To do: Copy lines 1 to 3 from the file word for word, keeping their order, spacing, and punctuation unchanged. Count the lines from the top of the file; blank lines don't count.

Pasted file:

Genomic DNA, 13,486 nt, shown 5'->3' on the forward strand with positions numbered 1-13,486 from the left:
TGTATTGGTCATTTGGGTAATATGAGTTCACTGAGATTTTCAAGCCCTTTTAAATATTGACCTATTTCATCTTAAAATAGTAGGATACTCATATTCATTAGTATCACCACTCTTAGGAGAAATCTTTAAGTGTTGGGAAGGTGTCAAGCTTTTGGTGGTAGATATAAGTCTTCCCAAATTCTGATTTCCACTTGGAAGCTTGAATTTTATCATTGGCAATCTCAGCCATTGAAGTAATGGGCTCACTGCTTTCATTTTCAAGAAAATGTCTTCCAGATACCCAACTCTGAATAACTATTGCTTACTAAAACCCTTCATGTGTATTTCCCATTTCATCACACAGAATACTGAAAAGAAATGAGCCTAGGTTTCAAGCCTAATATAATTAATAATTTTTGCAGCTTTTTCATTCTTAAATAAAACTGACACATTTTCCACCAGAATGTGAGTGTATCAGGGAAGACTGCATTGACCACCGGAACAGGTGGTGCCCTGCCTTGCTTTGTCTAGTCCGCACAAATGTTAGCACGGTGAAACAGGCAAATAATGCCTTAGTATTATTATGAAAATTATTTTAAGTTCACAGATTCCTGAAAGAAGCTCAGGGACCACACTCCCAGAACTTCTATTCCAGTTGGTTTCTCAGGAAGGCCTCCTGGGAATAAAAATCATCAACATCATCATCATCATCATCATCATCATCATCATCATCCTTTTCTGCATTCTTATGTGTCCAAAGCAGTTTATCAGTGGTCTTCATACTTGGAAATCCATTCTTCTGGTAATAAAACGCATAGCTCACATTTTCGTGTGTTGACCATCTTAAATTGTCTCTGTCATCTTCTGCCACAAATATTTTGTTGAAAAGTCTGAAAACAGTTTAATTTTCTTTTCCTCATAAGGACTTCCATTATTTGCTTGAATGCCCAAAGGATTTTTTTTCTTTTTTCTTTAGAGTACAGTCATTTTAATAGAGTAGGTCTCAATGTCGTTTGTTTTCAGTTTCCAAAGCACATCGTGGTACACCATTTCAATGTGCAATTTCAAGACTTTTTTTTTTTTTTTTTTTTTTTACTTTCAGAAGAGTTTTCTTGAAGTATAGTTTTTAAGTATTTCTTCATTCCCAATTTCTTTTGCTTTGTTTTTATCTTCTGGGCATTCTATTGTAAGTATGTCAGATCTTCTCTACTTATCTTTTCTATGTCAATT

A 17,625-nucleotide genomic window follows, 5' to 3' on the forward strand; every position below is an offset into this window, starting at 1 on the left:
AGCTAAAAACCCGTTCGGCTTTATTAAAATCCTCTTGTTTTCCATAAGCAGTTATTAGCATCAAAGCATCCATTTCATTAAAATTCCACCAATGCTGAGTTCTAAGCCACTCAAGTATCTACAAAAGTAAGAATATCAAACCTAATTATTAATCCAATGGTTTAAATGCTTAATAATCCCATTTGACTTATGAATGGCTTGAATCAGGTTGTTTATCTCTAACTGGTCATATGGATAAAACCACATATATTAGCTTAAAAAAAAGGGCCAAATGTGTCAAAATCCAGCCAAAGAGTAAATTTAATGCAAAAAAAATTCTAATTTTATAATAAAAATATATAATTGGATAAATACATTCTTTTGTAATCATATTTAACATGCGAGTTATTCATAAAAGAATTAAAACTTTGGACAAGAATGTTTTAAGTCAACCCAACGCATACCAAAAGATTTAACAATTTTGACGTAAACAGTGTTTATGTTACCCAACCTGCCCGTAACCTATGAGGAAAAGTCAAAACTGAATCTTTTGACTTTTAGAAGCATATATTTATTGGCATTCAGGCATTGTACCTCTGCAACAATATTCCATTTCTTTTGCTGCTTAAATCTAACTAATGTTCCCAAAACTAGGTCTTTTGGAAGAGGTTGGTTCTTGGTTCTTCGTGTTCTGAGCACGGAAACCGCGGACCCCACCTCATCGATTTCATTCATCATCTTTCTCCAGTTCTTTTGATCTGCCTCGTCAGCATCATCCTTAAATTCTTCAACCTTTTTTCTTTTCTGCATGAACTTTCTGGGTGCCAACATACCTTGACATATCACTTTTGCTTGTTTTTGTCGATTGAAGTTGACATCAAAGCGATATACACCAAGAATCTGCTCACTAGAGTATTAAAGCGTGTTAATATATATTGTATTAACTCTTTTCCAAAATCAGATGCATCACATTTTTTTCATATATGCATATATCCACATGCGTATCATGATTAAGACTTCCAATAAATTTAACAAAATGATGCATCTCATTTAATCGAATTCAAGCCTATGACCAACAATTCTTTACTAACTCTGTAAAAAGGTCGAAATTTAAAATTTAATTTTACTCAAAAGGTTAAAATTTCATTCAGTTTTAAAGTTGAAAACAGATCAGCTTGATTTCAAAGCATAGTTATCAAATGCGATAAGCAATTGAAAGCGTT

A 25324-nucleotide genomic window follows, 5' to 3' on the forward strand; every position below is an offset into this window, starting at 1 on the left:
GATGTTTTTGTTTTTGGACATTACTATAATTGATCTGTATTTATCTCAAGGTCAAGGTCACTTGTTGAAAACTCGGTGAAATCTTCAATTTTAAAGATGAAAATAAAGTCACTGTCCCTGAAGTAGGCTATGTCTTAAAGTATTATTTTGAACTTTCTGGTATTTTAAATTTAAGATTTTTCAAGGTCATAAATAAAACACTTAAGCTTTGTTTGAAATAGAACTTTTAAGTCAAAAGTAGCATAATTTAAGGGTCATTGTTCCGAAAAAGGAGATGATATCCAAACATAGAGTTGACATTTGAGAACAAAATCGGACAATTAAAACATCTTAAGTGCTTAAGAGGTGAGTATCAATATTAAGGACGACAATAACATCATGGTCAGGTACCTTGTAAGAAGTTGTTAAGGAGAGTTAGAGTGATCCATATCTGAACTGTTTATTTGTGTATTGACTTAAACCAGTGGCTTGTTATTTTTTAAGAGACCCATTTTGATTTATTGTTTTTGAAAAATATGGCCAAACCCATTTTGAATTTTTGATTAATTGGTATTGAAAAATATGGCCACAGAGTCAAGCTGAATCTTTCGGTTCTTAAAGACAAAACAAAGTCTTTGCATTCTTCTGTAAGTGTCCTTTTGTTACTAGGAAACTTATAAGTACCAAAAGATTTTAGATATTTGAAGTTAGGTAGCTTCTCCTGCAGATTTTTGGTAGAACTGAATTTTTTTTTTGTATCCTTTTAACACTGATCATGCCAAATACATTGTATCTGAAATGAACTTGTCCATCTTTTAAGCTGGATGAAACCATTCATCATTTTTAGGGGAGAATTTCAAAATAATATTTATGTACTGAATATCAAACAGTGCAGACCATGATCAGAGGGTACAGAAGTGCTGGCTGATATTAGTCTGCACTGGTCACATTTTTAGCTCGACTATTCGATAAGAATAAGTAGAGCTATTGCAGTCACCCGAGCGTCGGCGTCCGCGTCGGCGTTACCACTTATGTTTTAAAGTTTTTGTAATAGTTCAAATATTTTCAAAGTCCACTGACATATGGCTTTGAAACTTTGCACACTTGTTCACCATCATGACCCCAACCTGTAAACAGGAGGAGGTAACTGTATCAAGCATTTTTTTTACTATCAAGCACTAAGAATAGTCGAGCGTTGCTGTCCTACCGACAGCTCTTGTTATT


Genomic DNA, 13,486 nt, shown 5'->3' on the forward strand with positions numbered 1-13,486 from the left:
TGTATTGGTCATTTGGGTAATATGAGTTCACTGAGATTTTCAAGCCCTTTTAAATATTGACCTATTTCATCTTAAAATAGTAGGATACTCATATTCATTAGTATCACCACTCTTAGGAGAAATCTTTAAGTGTTGGGAAGGTGTCAAGCTTTTGGTGGTAGATATAAGTCTTCCCAAATTCTGATTTCCACTTGGAAGCTTGAATTTTATCATTGGCAATCTCAGCCATTGAAGTAATGGGCTCACTGCTTTCATTTTCAAGAAAATGTCTTCCAGATACCCAACTCTGAATAACTATTGCTTACTAAAACCCTTCATGTGTATTTCCCATTTCATCACACAGAATACTGAAAAGAAATGAGCCTAGGTTTCAAGCCTAATATAATTAATAATTTTTGCAGCTTTTTCATTCTTAAATAAAACTGACACATTTTCCACCAGAATGTGAGTGTATCAGGGAAGACTGCATTGACCACCGGAACAGGTGGTGCCCTGCCTTGCTTTGTCTAGTCCGCACAAATGTTAGCACGGTGAAACAGGCAAATAATGCCTTAGTATTATTATGAAAATTATTTTAAGTTCACAGATTCCTGAAAGAAGCTCAGGGACCACACTCCCAGAACTTCTATTCCAGTTGGTTTCTCAGGAAGGCCTCCTGGGAATAAAAATCATCAACATCATCATCATCATCATCATCATCATCATCATCATCCTTTTCTGCATTCTTATGTGTCCAAAGCAGTTTATCAGTGGTCTTCATACTTGGAAATCCATTCTTCTGGTAATAAAACGCATAGCTCACATTTTCGTGTGTTGACCATCTTAAATTGTCTCTGTCATCTTCTGCCACAAATATTTTGTTGAAAAGTCTGAAAACAGTTTAATTTTCTTTTCCTCATAAGGACTTCCATTATTTGCTTGAATGCCCAAAGGATTTTTTTTCTTTTTTCTTTAGAGTACAGTCATTTTAATAGAGTAGGTCTCAATGTCGTTTGTTTTCAGTTTCCAAAGCACATCGTGGTACACCATTTCAATGTGCAATTTCAAGACTTTTTTTTTTTTTTTTTTTTTTTACTTTCAGAAGAGTTTTCTTGAAGTATAGTTTTTAAGTATTTCTTCATTCCCAATTTCTTTTGCTTTGTTTTTATCTTCTGGGCATTCTATTGTAAGTATGTCAGATCTTCTCTACTTATCTTTTCTATGTCAATT

A 17,625-nucleotide genomic window follows, 5' to 3' on the forward strand; every position below is an offset into this window, starting at 1 on the left: